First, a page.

WALES. A spirit of its own.

WALES. A spirit of its own.

Now it is the turn of Gareth, our Welsh teacher!

Gareth was born in Abergavenny, a market town in Monmouthshire. Later, the family moved to Ross-on-Wye. Wye is the river that separates Wales from England. Gareth left the small town to study at the University in Sunderland (New Castle) but he misses so much living nearby the River Wye, that he moved to Hereford, a city in England approximately 26 km east of the border with Wales.

LOCATION

Wales (Cymru in Welsh language) is a part of the United Kingdom and forms a westward extension of the island of Great Britain. It is borded by England to the east, the Irish Sea to the north and west and the Bristol Channel to the south. The capital city and main commercial and financial centre is Cardiff.

WHAT IS IT LIKE?

Famous for its strikingly rugged landscape, the small nation of Wales comprises six distinctive regions: Gwynedd, Clwyd, Dyfed, Powys, Gwent and Glamorgan. Wales has a costline that is largely mountainous, with its higher peaks in the north and central areas, including its highest summit of Snowdon (Yr Wyddfa). The country lies within the north temperature zone and has a changeable, maritime climate. Wales is unbeatable when it comes to castles. We dare to say that Britain's best castles can be found within its borders. The architectural splendour of these fortresses blows you away!

A BIT OF HISTORY

During the rise of the British Empire, 19th century, Southeast Wales in particular experienced a rapid industrialisation and a dramatic rise in population as a result of the explosion of the coal and iron industries. Wales played an important role in World War One. During World War II Cardiff were bombed by the Germans but after the war full employment returned. However, the traditional Welsh industries such as coal, iron and steel continued to decline. Fortunately, new light industries came to Wales and tourist and service industries also grew in importance. Meanwhile in 1999 the new Welsh Assembly opened. In 2011 the people of Wales voted that the Welsh Assembly should be allowed to pass laws without permission from Westminster.

ANIMAL LIFE AND PLANTS

The biodiversity of Wales refers to the wide variety of ecosystems and living organisms. It has terrestrial habitats and many protected areas rich in biodiversity, including three national parks and five areas of outstanding natural beauty. On the coast, a great diversity of species such as seals, dolphins, sharks, jellyfish, crabs and lobsters can be found.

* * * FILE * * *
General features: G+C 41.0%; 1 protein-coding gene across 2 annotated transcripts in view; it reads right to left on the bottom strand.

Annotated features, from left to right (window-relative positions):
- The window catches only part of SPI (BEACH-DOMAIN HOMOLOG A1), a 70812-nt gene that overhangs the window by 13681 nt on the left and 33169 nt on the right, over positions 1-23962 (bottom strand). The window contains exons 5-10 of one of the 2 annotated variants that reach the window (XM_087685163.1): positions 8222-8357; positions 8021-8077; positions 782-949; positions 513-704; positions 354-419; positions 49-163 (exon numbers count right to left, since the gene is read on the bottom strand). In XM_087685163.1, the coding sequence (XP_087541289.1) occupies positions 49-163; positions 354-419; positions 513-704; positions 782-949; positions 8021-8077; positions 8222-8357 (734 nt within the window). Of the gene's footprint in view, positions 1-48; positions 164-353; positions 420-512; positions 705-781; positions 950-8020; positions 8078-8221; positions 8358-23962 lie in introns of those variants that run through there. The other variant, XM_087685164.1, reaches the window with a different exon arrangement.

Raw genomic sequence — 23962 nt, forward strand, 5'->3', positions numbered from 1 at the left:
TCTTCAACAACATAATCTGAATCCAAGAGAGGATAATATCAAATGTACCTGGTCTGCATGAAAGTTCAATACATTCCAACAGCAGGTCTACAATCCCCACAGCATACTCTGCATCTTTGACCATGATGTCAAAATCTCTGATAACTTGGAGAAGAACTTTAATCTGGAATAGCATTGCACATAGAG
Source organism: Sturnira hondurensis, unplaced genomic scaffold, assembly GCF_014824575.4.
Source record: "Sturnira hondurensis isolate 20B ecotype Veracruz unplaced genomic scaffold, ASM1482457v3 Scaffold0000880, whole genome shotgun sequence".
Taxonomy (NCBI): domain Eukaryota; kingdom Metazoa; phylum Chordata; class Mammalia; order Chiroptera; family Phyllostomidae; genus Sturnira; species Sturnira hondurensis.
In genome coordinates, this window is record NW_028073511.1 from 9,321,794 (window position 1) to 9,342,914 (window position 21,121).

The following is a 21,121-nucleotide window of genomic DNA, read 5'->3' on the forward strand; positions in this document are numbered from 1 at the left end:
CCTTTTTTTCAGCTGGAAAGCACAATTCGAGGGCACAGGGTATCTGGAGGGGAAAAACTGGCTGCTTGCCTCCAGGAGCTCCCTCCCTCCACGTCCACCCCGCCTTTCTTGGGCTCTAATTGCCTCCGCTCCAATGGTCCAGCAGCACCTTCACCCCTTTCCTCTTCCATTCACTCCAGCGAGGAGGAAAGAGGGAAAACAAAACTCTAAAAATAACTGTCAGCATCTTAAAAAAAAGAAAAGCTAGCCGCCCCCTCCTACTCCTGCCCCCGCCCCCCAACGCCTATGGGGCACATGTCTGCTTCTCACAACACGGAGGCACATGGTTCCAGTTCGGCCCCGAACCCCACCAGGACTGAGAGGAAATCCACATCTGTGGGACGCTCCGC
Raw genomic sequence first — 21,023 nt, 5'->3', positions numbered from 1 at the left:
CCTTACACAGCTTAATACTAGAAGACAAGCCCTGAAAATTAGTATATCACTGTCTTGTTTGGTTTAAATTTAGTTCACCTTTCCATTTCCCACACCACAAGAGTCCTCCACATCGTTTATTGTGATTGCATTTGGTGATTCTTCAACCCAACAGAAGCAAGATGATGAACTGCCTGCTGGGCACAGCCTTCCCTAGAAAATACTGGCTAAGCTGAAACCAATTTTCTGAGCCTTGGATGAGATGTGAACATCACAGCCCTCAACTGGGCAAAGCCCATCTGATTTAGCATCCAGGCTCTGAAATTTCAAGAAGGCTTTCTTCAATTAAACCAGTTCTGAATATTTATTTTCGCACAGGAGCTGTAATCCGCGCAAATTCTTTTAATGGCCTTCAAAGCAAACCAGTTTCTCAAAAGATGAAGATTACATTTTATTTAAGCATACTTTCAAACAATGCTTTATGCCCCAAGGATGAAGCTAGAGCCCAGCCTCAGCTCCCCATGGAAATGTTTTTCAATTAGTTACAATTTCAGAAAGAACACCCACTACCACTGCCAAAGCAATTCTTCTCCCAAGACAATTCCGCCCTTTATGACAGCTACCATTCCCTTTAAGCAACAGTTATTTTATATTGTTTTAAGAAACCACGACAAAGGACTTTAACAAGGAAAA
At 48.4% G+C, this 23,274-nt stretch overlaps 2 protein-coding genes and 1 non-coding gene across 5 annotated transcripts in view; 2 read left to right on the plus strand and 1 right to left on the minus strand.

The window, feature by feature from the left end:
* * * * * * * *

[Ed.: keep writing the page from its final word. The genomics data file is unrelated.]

The Welsh government works closely with the Wales Biodiversity Partnership which promotes and monitors the Wales biodiversity action plan.

LANGUAGES

The two official languages of Wales are Welsh and English. The majority of the population of Wales is able to speak English, while Welsh is spoken by approximately one-fifth of the people.

RELIGION

Christianity is the largest religion in Wales. Religion in Wales follows the Church in Wales or other Christian denominations, such as Presbyterian Church of Wales.

GASTRONOMY

One of the most recognisable songs sung at Wales rugby matches features the rousing refrain "Feed Me 'Til I Want No More". Wales has a wealth of organic farmers' markets artisan producers, food festivals and award-winning restaurants.

There is a strong tradition of living off the land, stretching back as far as the ancient Celts. Food has historically been simple wholesome fare, thrifty dishes made with just a few simple, quality ingredients. This was designed to satisfy the hearty appetites of those working the land: farmers, quarry workers, coal miners and fishermen.

Some traditional dishes are: WELSH CAWL (a soup, similar to a stew), BARA BRITH (freshly baked bread), GLAMORGAN SAUSAGES, WELSH RAREBIT, LAVERBREAD (Welsh caviar) and many more. If you visit the country, do not forget to try its beef, lamb, award-winning varieties of cheese, chocolate, its traditional welshcakes and beer.

RUGBY

Rugby union in Wales is the national sport and is considered a large part of national culture. The national team play at the WRU-owned Principality Stadium and compete annually in the Six Nations Championship, as well as having competed at every Rugby World Cup.

MUSIC

Wales has a strong and distinctive link with music. Singing is a significant part of Welsh national identity, and the country is traditionally referred to as 'the land of song'.

Wales has a history of folk music related to the Celtic music of countries such as Ireland and Scotland.

Some remarkable Welsh singers are Tom Jones, Shirley Bassey, The Manic Street Preachers, Gareth Boulton, lead singer of The Absent Artists and many more.

FAMOUS WELSH PEOPLE

Some of the greatest Welsh people are: actors Richard Burton, Anthony Hopkins and Christian Bale; Gareth Edwards, a rugby player; Gareth Bale a footballer; Dylan Thomas, a poet; the famous writer Ken Follet, and a long list of others.

When Gareth talks about his hometown he says he misses eating a Full English Breakfast, crisps with strange flavours (spice riders), fish and chips, Indian restaurants, hanging around charity shops where you can find vinyl records at bargain rates, rainy weather, green countryside, real rivers and the unique and cozy warmth when you enter a pub and have conversations unrelated to work!